“Yes, he received a penalty, but it’s mostly irrelevant. I believe that was his only chance. He knew if Max had came around that corner, he wouldn’t have seen him for the rest of the day. It was a desperate action on my part that, fortunately, did not result in anything more serious than a totaled vehicle and a bruised and beaten driver.”
At the start of the British Grand Prix, Max Verstappen was ahead of Lewis Hamilton until they collided at Copse. Getty Images/Dan Istitene/Formula 1/Formula 1
On the approach to Copse on Sunday, Hamilton positioned himself on the inside and beside Verstappen. However, the Mercedes driver’s tighter angle meant he had to back out further than Verstappen before turning in as they neared the corner. As a result, Hamilton was slightly behind Verstappen as the two cars approached the turn, which is why his front left tyre collided with Verstappen’s front right.
The stewards’ decision, which found Hamilton primarily to blame, cited Hamilton’s distance from the apex at the time of the accident as the reason the Mercedes driver was at fault. With or without the collision, Hamilton is unlikely to come near to the black and white painted kerbs on the inside of the turn, according to onboard video. Verstappen, on the other hand, was similarly dedicated to the turn and, according to Hamilton, cuts over in front of the Mercedes.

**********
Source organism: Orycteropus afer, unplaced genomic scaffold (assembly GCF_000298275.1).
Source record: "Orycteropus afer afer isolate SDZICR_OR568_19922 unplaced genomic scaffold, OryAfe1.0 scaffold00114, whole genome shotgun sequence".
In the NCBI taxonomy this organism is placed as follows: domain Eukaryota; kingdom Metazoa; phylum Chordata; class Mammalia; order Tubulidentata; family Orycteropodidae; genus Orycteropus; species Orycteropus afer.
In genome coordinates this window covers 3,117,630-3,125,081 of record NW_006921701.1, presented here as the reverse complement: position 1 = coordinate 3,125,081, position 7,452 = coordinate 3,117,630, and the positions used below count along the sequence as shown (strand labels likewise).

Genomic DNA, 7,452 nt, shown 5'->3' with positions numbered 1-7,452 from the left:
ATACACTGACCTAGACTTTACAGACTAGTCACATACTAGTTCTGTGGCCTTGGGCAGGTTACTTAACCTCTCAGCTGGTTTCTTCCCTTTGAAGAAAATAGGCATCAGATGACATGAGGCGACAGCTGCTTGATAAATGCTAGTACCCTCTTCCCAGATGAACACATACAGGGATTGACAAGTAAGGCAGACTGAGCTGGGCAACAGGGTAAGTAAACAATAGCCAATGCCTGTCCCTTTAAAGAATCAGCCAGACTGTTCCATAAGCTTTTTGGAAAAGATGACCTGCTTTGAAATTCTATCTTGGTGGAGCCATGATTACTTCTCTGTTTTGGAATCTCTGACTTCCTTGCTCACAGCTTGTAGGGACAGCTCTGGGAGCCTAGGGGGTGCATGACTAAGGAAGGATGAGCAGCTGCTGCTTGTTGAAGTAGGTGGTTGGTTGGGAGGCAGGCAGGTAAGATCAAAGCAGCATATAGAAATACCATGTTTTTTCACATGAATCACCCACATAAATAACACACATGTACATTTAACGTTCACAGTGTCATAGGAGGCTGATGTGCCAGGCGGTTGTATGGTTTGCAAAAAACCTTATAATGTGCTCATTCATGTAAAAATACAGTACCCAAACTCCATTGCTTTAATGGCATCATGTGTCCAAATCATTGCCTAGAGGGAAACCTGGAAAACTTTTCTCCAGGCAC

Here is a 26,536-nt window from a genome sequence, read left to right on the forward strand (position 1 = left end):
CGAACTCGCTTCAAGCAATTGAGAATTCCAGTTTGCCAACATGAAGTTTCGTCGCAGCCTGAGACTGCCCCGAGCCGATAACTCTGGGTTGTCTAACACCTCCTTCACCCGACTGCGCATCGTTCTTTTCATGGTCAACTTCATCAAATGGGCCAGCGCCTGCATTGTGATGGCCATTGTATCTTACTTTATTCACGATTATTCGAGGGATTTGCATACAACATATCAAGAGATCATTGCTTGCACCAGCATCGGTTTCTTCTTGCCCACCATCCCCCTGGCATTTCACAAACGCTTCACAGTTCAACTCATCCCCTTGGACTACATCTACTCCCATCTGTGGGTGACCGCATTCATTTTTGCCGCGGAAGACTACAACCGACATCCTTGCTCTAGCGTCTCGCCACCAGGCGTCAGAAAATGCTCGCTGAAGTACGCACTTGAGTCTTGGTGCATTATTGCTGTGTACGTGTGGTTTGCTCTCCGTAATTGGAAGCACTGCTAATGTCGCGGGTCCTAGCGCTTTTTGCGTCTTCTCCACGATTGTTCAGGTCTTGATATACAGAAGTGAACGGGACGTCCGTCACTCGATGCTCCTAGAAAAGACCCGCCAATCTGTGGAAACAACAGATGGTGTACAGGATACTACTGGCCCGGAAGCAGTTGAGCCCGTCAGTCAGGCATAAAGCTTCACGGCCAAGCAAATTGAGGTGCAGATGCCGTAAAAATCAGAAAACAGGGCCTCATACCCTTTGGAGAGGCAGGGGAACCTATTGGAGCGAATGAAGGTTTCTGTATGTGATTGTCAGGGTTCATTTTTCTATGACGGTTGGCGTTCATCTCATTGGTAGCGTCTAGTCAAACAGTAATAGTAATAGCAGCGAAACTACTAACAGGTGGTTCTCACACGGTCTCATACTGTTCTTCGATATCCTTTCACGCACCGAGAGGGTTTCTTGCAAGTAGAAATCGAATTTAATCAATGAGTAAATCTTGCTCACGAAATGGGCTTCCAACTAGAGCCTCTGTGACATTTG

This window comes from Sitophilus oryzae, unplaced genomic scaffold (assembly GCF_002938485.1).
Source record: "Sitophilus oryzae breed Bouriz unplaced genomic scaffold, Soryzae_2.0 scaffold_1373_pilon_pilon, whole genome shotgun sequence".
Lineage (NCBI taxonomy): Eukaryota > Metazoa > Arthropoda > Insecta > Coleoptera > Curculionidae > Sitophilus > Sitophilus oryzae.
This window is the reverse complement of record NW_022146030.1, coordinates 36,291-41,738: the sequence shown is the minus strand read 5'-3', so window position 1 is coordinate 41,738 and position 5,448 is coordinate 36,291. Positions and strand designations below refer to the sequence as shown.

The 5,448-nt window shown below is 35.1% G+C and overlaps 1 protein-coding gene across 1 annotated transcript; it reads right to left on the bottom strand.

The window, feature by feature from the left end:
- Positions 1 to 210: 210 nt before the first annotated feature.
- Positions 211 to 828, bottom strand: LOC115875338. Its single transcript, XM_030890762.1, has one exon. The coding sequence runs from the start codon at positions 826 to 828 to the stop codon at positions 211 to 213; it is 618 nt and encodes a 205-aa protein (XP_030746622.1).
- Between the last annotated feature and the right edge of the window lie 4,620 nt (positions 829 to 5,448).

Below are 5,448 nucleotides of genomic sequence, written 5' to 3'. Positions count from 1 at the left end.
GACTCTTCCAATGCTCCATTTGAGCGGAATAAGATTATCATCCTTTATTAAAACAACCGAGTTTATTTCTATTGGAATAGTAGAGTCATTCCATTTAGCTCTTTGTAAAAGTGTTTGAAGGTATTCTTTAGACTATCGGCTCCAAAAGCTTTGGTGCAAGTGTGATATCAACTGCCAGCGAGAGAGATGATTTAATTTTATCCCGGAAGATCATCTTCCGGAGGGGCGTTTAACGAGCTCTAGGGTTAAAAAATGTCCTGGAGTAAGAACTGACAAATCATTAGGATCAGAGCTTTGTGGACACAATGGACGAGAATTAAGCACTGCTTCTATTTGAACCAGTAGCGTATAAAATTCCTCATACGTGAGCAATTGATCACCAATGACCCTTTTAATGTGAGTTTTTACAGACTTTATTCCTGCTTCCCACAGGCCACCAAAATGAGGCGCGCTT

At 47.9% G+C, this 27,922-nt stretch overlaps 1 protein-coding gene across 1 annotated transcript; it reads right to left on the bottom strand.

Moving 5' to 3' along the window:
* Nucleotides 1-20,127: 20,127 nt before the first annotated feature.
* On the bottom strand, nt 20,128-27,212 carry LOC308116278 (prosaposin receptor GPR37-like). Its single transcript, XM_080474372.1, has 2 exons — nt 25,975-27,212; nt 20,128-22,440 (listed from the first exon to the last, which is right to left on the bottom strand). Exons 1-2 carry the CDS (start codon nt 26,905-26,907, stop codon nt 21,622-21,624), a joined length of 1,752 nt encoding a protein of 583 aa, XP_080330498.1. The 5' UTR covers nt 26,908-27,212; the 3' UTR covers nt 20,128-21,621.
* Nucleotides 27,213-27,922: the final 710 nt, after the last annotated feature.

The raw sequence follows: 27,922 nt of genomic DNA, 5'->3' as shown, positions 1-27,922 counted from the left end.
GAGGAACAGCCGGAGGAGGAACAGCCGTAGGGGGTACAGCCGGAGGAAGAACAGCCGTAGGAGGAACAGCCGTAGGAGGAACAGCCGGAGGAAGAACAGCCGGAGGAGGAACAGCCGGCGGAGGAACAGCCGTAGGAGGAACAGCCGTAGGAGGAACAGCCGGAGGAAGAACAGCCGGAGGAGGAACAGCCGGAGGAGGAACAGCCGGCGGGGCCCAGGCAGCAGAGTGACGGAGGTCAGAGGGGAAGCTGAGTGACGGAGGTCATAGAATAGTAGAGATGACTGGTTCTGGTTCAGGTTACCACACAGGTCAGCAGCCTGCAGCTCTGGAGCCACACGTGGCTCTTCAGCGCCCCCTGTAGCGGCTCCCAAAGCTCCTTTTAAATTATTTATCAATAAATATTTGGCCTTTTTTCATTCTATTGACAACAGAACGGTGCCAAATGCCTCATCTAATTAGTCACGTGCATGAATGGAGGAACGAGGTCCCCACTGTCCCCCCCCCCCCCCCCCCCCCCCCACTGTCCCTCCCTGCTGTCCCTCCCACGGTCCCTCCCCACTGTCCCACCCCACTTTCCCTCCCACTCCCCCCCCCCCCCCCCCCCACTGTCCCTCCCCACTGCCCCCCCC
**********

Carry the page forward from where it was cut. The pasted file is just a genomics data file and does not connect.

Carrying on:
According to the paper Shovlin alludes to in the statement above, if a driver has the inside line and is substantially alongside his opponent, as Hamilton was, he is within his rights to try a move as long as he can “make the turn cleanly.”
Although the paper, obtained by ESPN, is very simple and is designed as a reference for lower-speed bends than Copse, the stewards may still claim that Hamilton did not complete the turn cleanly by missing the apex by the amount he did and colliding with Verstappen. The stewards’ report on the event, however, made no mention of such instruction.
However, Charles Leclerc, who was third at the time and was immediately behind the collision, thought it should have been handled as a racing incident.
He said, “I believe there was a racing incident.” “It’s tough to assign responsibility to one party or the other.